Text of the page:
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Paying cash for a car - or maybe I shouldn't

I need a new vehicle and I’ve been setting aside money for years and for the first time in my life can actually afford to pay for it in cash. That being said… What is the best strategy for dealing with car salesmen when it comes to financing? (I hate hate hate dealing with car salesmen. I’d rather get a prostate exam from Freddy Kruger.) Do I just state upfront that I’m paying cash and go from there? Or should I be coy and say something like “We’re considering different financing options, let’s worry about the new car price/trade in value on old one right now?” I know that car dealers make a ton of money off financing so that’s what they’re going to push. If a car dealer offers a lower price (because they think they’ll make up for the price difference with interest charges), do they let you finance it and then pay the whole thing off the following month?

Any advice? Or is this one of those “Well, it depends…” kind of questions? Thanks in advance.

Yes, the salesmen prefer to deal with customers who are financing

And they will probably try to tempt you with all sorts of great deals, if you’ll finance through the dealer

That said, if you really hate dealing with their games, by all means, pay cash

Correct me if I’m wrong . . . I get the impression you want the buying experience to be relatively pain-free and not disgusting. That seems to be your priority, versus spending hours and hours haggling over the lowest price, driving around all over town, making hundreds of phone calls, nailing down that rock bottom lowest price . . . ?

If I’m at all correct, pay cash.

And . . . as some of our regulars say . . . don’t EVER tell anybody what you paid for the car. It’s none of their business, and it’ll just open up a can of worms

One more thing . . . if you pay cash, it won’t “clean out” your savings, so to speak, will it . . . ?

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Actually it is possible to make a deal for a vehicle over the web now. You can have a set price and all you have to do is test drive and decide how to pay for it. With all the zero percent loans now that is worth thinking about. The only problem is they are not long term and the monthly payments are high and that bothers some people.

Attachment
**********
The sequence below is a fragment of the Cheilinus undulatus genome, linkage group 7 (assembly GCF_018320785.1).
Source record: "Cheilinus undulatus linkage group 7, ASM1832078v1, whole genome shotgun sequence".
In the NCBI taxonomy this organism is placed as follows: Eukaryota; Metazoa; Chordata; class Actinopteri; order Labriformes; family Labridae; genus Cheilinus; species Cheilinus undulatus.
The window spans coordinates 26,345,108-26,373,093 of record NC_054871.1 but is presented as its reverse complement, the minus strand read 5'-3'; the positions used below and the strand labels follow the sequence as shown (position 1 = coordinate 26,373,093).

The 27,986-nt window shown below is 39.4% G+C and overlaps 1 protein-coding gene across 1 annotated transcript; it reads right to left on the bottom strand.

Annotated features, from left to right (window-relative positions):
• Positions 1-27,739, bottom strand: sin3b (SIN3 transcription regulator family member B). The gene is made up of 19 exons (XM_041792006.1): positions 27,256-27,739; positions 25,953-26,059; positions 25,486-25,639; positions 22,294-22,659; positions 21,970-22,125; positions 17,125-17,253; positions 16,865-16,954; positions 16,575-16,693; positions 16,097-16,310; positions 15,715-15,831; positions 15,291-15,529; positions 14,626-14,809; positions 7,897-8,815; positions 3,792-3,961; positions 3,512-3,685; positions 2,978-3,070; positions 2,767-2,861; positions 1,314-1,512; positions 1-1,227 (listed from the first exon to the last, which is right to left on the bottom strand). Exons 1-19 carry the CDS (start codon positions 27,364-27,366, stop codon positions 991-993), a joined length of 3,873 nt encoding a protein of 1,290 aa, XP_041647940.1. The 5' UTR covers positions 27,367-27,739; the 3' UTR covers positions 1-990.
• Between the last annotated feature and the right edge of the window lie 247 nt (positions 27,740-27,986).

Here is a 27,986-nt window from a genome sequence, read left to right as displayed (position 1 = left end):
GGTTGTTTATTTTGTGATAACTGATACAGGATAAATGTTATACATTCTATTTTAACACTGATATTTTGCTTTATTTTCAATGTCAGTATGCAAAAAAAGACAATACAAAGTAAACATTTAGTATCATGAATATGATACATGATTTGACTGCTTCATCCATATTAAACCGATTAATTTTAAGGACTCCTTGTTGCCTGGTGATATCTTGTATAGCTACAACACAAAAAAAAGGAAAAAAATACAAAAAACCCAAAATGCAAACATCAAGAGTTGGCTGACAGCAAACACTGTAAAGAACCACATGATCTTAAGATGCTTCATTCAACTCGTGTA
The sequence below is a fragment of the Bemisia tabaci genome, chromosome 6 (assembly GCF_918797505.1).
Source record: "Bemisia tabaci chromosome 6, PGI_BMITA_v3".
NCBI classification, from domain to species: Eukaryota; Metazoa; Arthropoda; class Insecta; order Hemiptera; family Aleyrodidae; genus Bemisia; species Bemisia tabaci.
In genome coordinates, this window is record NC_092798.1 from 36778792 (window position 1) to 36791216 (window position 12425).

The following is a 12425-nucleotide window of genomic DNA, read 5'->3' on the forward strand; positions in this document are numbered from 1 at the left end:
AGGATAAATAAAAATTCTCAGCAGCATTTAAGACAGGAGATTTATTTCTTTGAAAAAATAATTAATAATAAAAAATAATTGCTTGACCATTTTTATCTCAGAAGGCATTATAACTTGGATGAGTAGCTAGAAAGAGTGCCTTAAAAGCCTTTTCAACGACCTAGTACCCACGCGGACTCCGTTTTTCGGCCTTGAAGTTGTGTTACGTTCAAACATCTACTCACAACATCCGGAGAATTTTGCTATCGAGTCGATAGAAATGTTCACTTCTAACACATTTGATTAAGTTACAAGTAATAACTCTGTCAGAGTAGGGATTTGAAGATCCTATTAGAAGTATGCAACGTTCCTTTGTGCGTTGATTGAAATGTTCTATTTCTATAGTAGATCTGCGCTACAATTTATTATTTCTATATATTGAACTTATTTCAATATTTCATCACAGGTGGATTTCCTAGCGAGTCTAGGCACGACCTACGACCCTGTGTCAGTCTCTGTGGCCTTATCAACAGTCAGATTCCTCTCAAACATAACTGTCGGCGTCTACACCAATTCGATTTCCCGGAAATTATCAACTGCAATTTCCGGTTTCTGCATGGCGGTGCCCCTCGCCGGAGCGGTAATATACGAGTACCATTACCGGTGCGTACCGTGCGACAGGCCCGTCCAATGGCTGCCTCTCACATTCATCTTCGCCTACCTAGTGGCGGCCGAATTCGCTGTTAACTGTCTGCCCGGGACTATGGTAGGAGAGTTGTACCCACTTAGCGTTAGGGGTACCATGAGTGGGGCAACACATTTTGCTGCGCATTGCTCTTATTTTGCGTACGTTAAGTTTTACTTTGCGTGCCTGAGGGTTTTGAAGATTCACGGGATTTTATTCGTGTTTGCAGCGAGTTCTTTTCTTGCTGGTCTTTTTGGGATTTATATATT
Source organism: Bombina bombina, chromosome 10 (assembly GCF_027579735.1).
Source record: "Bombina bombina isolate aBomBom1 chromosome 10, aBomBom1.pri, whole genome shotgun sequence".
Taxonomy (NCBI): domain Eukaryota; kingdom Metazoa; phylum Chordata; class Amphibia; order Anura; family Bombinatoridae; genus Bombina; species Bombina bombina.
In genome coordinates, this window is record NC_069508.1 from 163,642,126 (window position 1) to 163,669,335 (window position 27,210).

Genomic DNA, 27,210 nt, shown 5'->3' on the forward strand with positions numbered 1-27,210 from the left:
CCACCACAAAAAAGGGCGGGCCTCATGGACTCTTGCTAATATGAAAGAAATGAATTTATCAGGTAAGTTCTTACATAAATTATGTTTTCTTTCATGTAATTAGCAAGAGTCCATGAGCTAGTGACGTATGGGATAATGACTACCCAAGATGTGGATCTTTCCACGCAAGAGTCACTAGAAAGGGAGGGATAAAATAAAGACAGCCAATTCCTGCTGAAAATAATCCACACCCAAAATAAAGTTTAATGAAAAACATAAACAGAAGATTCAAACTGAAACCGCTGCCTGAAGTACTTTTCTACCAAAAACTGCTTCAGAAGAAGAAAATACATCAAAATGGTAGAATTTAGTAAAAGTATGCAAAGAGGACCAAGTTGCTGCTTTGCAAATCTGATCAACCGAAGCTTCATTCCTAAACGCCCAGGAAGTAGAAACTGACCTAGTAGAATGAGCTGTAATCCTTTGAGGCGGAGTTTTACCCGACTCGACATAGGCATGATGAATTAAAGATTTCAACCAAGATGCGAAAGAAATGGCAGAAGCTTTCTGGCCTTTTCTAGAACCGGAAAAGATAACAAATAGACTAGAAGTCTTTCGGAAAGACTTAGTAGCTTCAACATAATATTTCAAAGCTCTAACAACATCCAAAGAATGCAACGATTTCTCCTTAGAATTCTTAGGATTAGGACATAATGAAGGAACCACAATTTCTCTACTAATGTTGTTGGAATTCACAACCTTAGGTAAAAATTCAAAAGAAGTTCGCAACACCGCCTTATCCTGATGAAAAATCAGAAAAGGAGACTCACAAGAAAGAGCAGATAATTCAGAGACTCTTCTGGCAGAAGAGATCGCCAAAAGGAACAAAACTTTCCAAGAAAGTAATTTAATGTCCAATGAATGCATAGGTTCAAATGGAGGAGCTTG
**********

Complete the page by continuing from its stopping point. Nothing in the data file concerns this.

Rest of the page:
It really does depend.

If you can invest the money at a higher interest rate than your loan’s interest rate, it makes sense to take out the loan and then put the money into the investment.

If you absolutely want to pay cash but want to get a better deal on the car it often makes sense to finance the car, provided there’s no early payoff penalty, then pay the loan off a month after you buy it. You’ve essentially paid cash, but you got a better price on the car.

If you can absolutely afford to pay cash for the full price of the car and you don’t want to hassle with any of that obnoxiousness, by all means pay cash.

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While paying cash will help some, there’s plenty of potential obnoxious stuff to deal with even then. There’s the price negotiation (I research a reasonable, not rock bottom price, make an offer, and state I’m leaving in X minutes - makes the negotiation go quick). Then there’s all the expensive add ons they try to sell you at the closing - say no to everything offered, it’s either overpriced or worthless.


My experience is to not discuss how I will be paying until after I get the sighed price.
Last time I had the cash, but the dealership had a bonus $500 cash back with my credit union. So I financed it, got my $500, then paid it off the following month.


Use one of the internet car buying sites to research prices and incentives. Those sites have links that let you search inventory of new cars at dealers near you, and you can make an offer online. There’s a person at the dealership who does nothing but close deals on internet buyers. The last car I bought new the whole deal was done with texting before I got to the dealer. I had found Honda had a .9% financing offer and the paperwork I was given showed 1.9%, so I showed the guy a printout of the .9% deal I found. He “checked with the manager” and redid the paperwork to show the .9% deal. The car I was buying also had a $999 dealer add-on package of stuff that I did not want, already on the car, so I told them to either take it off asap or just leave it there but I wasn’t paying anything extra. After 5 minutes of moaning and groaning they forgot about it.

So, yes, you can avoid a lot of crap this way, but not all of it. You do have to read everything they want you to sign. I told the guy to go do something else for 15 minutes so I could go over the paperwork in peace, and he did.


we went a long time with never having gotten a new car. it felt odd to be in a new car vs used. it was tempered of course since it was a lease and i knew it was only for a short while. no squeaks, a warranty, driving fast with little fear of parts falling off or something breaking was nice. but thats just me

One more thing - keep the trade-in separate from the new car purchase. Get offers from used car dealers (CarMax gives it to you in writing). Dealers will try and confuse the deal by manipulating the trade-in’s value.


No, it won’t clean out my savings. What I usually do after paying off a car is to just spend the money on something else. This time, I kept on making a car payment but just put the money into a special savings account that I never touched. The idea was that I’d have a decent down payment, but my current car lasted so long, there’s enough in there now to pay cash outright.